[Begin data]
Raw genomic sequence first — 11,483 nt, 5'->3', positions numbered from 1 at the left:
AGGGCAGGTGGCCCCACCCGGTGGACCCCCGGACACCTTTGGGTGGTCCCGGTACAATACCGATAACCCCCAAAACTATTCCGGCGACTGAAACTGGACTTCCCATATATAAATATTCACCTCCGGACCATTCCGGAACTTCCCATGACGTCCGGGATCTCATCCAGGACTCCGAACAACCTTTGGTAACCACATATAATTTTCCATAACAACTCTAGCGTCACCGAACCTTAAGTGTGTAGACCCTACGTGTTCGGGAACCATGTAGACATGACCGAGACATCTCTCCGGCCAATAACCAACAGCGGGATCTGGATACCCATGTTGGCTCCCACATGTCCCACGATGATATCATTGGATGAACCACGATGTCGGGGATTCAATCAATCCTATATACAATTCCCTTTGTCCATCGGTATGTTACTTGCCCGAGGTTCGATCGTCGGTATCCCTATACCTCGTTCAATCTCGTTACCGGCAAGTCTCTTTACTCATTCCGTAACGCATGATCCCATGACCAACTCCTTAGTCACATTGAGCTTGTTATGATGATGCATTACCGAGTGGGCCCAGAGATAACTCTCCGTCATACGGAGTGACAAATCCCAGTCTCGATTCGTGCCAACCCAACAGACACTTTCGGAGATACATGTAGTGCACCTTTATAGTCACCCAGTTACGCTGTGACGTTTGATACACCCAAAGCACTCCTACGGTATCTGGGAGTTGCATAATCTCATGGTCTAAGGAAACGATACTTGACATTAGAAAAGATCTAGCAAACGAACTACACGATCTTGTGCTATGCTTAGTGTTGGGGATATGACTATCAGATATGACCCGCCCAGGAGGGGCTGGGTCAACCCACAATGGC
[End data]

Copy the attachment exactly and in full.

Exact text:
Raw genomic sequence first — 11,483 nt, 5'->3', positions numbered from 1 at the left:
AGGGCAGGTGGCCCCACCCGGTGGACCCCCGGACACCTTTGGGTGGTCCCGGTACAATACCGATAACCCCCAAAACTATTCCGGCGACTGAAACTGGACTTCCCATATATAAATATTCACCTCCGGACCATTCCGGAACTTCCCATGACGTCCGGGATCTCATCCAGGACTCCGAACAACCTTTGGTAACCACATATAATTTTCCATAACAACTCTAGCGTCACCGAACCTTAAGTGTGTAGACCCTACGTGTTCGGGAACCATGTAGACATGACCGAGACATCTCTCCGGCCAATAACCAACAGCGGGATCTGGATACCCATGTTGGCTCCCACATGTCCCACGATGATATCATTGGATGAACCACGATGTCGGGGATTCAATCAATCCTATATACAATTCCCTTTGTCCATCGGTATGTTACTTGCCCGAGGTTCGATCGTCGGTATCCCTATACCTCGTTCAATCTCGTTACCGGCAAGTCTCTTTACTCATTCCGTAACGCATGATCCCATGACCAACTCCTTAGTCACATTGAGCTTGTTATGATGATGCATTACCGAGTGGGCCCAGAGATAACTCTCCGTCATACGGAGTGACAAATCCCAGTCTCGATTCGTGCCAACCCAACAGACACTTTCGGAGATACATGTAGTGCACCTTTATAGTCACCCAGTTACGCTGTGACGTTTGATACACCCAAAGCACTCCTACGGTATCTGGGAGTTGCATAATCTCATGGTCTAAGGAAACGATACTTGACATTAGAAAAGATCTAGCAAACGAACTACACGATCTTGTGCTATGCTTAGTGTTGGGGATATGACTATCAGATATGACCCGCCCAGGAGGGGCTGGGTCAACCCACAATGGC